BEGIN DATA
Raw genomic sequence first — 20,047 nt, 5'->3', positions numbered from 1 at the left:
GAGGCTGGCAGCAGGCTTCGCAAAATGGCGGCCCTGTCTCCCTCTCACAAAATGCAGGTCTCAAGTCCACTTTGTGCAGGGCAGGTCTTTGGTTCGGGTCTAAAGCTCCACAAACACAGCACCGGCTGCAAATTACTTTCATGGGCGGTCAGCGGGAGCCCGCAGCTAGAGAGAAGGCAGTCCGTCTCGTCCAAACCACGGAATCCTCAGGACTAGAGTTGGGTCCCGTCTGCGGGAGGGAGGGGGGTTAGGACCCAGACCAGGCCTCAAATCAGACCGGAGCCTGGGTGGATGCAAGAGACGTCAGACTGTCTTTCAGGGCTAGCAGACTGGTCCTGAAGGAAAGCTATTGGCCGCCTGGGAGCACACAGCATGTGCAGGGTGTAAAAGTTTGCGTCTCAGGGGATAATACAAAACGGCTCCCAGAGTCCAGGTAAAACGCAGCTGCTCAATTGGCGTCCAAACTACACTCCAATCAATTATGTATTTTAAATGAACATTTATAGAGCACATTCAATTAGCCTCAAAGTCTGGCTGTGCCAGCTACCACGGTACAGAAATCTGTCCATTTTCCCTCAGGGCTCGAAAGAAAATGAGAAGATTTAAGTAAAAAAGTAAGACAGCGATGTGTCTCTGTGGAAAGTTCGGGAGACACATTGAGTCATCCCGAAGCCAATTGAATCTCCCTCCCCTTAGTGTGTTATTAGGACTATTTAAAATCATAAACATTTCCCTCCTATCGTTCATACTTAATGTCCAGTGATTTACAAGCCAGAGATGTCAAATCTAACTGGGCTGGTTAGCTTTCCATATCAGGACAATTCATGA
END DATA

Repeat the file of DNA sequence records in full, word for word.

Raw genomic sequence first — 20,047 nt, 5'->3', positions numbered from 1 at the left:
GAGGCTGGCAGCAGGCTTCGCAAAATGGCGGCCCTGTCTCCCTCTCACAAAATGCAGGTCTCAAGTCCACTTTGTGCAGGGCAGGTCTTTGGTTCGGGTCTAAAGCTCCACAAACACAGCACCGGCTGCAAATTACTTTCATGGGCGGTCAGCGGGAGCCCGCAGCTAGAGAGAAGGCAGTCCGTCTCGTCCAAACCACGGAATCCTCAGGACTAGAGTTGGGTCCCGTCTGCGGGAGGGAGGGGGGTTAGGACCCAGACCAGGCCTCAAATCAGACCGGAGCCTGGGTGGATGCAAGAGACGTCAGACTGTCTTTCAGGGCTAGCAGACTGGTCCTGAAGGAAAGCTATTGGCCGCCTGGGAGCACACAGCATGTGCAGGGTGTAAAAGTTTGCGTCTCAGGGGATAATACAAAACGGCTCCCAGAGTCCAGGTAAAACGCAGCTGCTCAATTGGCGTCCAAACTACACTCCAATCAATTATGTATTTTAAATGAACATTTATAGAGCACATTCAATTAGCCTCAAAGTCTGGCTGTGCCAGCTACCACGGTACAGAAATCTGTCCATTTTCCCTCAGGGCTCGAAAGAAAATGAGAAGATTTAAGTAAAAAAGTAAGACAGCGATGTGTCTCTGTGGAAAGTTCGGGAGACACATTGAGTCATCCCGAAGCCAATTGAATCTCCCTCCCCTTAGTGTGTTATTAGGACTATTTAAAATCATAAACATTTCCCTCCTATCGTTCATACTTAATGTCCAGTGATTTACAAGCCAGAGATGTCAAATCTAACTGGGCTGGTTAGCTTTCCATATCAGGACAATTCATGA